Aurora Magazine

Promoting excellence in advertising

Published in Sep-Oct 2020

Designing a Post-Pandemic Built Environment

Sana Hafeez on the future of architecture.

The design of built environments after past pandemics was motivated by the fear of infection. For instance, in the mid-1300s, the bubonic plague drove design advancements during the Renaissance while modern architecture acted as an antidote to the ‘sicknesses’ of overcrowded cities. In 1855, the plague transformed the design of everything from drainpipes to door thresholds and even building foundations.

The saying “form follows function”, coined by master architect Louis Sullivan in 1947, directs that the shape of a building should be dependent on the intended function. Hence, modernist architects used strict geometries, clean materials and eliminated ornamentation to decontaminate built environments from disease and pollution.

In the absence of a vaccine and in the wake of Covid-19, social distancing and lockdowns were the most immediate preventive measures resulting in the acceptance of distance learning, online shopping and online entertainment. Many of these approaches are predicted to further change habits and behaviours – and which could intervene in future architecture and urban planning considerations.

Covid-19 proved that densely populated cities are particularly vulnerable to the risk of infections and correspondingly, larger households have a greater chance to be exposed to the virus. So, ideally, the current pandemic makes a strong case for entirely detached housing with sufficient open spaces and facilities, like access to sustainable water resources, food, natural lighting and air.

What else is likely to happen?

For multi-storey buildings, reducing contact with almost all surfaces, from elevator buttons to door handles and other common surfaces will be a priority, while home automation could be key for individual households; perhaps a touch-less experience from the main gate to the front door, and which will include automatic disinfection. Additionally, adaptable spaces for all inhabitants will be designed; introducing more walls between spaces, additional washing areas and could result in the end to the open-plan trend (large rooms with few or no internal dividing walls). New designs will include more skylights, larger windows, rooftops, terraces and courtyards to evade the ‘sick-building syndrome’. Central heating and cooling could also lose their popularity as less internal air circulation will be essential.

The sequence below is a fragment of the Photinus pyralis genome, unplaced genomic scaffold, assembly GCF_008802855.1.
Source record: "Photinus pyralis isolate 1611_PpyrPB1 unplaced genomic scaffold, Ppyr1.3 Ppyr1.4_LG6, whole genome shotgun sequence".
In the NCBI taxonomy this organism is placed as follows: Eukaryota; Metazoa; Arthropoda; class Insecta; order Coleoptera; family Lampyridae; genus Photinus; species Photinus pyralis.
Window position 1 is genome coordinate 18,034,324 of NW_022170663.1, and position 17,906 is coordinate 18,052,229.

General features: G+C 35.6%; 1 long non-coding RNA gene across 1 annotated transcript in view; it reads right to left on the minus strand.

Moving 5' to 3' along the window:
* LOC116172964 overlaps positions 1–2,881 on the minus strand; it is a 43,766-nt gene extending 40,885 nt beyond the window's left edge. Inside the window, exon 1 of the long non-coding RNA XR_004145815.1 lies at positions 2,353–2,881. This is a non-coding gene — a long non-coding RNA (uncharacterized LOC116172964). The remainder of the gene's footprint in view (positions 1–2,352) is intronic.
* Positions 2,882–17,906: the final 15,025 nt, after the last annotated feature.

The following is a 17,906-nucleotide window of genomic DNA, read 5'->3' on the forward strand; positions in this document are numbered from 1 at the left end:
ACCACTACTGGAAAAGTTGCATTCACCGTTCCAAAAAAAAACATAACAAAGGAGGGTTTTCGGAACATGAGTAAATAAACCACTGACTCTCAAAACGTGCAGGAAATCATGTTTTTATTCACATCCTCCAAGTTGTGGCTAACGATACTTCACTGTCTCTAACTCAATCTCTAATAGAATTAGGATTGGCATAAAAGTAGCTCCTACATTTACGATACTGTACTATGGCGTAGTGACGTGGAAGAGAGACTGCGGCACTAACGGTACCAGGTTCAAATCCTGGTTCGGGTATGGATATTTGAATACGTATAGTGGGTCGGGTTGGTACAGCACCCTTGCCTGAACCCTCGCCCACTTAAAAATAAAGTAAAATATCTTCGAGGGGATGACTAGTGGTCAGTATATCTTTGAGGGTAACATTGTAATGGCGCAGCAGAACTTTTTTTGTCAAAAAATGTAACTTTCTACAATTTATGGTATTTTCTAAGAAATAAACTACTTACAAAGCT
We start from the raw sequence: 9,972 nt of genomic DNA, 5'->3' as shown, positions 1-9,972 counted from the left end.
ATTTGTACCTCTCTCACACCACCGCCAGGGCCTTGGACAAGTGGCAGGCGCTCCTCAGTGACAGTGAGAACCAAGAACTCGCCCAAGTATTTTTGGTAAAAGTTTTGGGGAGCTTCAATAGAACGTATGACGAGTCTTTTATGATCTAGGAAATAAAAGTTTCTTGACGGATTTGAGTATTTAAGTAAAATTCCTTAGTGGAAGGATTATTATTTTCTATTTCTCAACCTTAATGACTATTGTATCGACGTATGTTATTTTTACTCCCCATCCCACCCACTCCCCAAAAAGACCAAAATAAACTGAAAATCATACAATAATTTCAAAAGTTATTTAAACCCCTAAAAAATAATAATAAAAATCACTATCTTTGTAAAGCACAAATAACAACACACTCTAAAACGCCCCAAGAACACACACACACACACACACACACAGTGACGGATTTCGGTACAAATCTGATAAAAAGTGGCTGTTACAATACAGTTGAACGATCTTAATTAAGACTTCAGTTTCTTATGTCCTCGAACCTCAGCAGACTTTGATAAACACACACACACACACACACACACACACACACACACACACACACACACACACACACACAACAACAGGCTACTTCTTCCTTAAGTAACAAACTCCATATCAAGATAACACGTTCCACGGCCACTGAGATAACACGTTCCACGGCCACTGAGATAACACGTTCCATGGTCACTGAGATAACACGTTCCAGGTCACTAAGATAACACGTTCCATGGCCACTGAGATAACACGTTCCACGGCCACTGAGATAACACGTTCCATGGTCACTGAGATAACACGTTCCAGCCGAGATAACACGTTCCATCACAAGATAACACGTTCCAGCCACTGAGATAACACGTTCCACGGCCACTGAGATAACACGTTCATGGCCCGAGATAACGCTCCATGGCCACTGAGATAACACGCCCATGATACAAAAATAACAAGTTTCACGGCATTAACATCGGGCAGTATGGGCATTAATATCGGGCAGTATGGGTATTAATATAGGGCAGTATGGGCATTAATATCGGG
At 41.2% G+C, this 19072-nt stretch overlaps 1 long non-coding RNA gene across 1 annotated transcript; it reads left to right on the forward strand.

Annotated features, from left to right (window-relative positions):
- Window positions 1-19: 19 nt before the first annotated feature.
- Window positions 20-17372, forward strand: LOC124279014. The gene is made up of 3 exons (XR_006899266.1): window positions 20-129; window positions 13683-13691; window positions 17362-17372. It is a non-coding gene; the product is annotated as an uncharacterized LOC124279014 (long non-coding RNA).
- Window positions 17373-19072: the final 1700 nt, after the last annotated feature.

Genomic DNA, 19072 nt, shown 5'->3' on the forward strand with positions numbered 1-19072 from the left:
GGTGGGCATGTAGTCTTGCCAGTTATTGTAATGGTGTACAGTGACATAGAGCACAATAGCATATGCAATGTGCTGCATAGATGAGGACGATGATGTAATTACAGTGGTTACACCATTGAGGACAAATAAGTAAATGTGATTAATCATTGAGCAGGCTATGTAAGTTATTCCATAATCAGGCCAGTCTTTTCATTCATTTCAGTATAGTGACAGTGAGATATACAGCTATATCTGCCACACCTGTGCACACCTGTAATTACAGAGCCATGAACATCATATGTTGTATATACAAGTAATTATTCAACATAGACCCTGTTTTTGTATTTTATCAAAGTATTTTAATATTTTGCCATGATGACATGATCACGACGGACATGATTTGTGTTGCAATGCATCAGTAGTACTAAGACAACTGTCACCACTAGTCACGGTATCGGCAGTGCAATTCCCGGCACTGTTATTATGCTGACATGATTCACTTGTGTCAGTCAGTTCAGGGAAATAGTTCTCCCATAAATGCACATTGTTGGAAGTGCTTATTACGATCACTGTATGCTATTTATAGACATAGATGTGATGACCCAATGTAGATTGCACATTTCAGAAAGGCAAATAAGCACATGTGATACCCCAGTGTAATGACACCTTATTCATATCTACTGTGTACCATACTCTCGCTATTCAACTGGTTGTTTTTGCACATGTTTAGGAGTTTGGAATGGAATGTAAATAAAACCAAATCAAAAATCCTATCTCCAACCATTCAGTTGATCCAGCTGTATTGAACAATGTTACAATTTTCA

Office spaces and buildings meanwhile will require more floor area to allow for reduced density, or alternately smaller spaces where WFH policies can continue. Consequently, high-rise buildings will become less efficient and more expensive to build. Open office planning will become less desirable and ventilation will be the focus of workspace designs. Where possible hospital-grade disinfection (such as ultraviolet germicidal radiation) will be used to sterilise public areas, such as meeting and lunchrooms, between use.

It is possible that urban planning will see more horizontal growth, with units such as healthcare facilities and schools distributed across the urban fabric. Moreover, cities will encourage micro-mobility as public transportation will be discouraged. Streets will be redesigned to cater to multimode transportation and with the increased acceptance of digital transformation, urbanisation may take a step back to enhance villages and suburbs.

High priority will also be placed on self-sufficient buildings and lifestyles. In addition to energy efficiency, architects will seek solutions to conserve water and create organic/self-grown food supplies. Consequently, urban gardens and green roof systems will be introduced for self-isolation conditions.

Interestingly, modular construction, prefabrication and adaptive reuse have proven to be effective techniques to build quickly in crisis situations. These strategies, integrated with other advanced technologies in the construction sector, will be used to improve preparedness for future threats. Like the modernists who rejected ornament for hygiene, contemporary architects are likely to use hygienic, easily sanitised and anti-bacterial materials.

From a conceptual perspective, adding human health as the fourth pillar to the overall definition of sustainability will be a rational step. Although the future is still unclear, we can hope to see a shift towards greener, smarter and more sustainable habitations, resulting in an antivirus-built environment incorporated with a multilayered approach of protection into our building systems.

Sana Hafeez Taimur is an architect, academician and a consultant at IMCD Islamabad.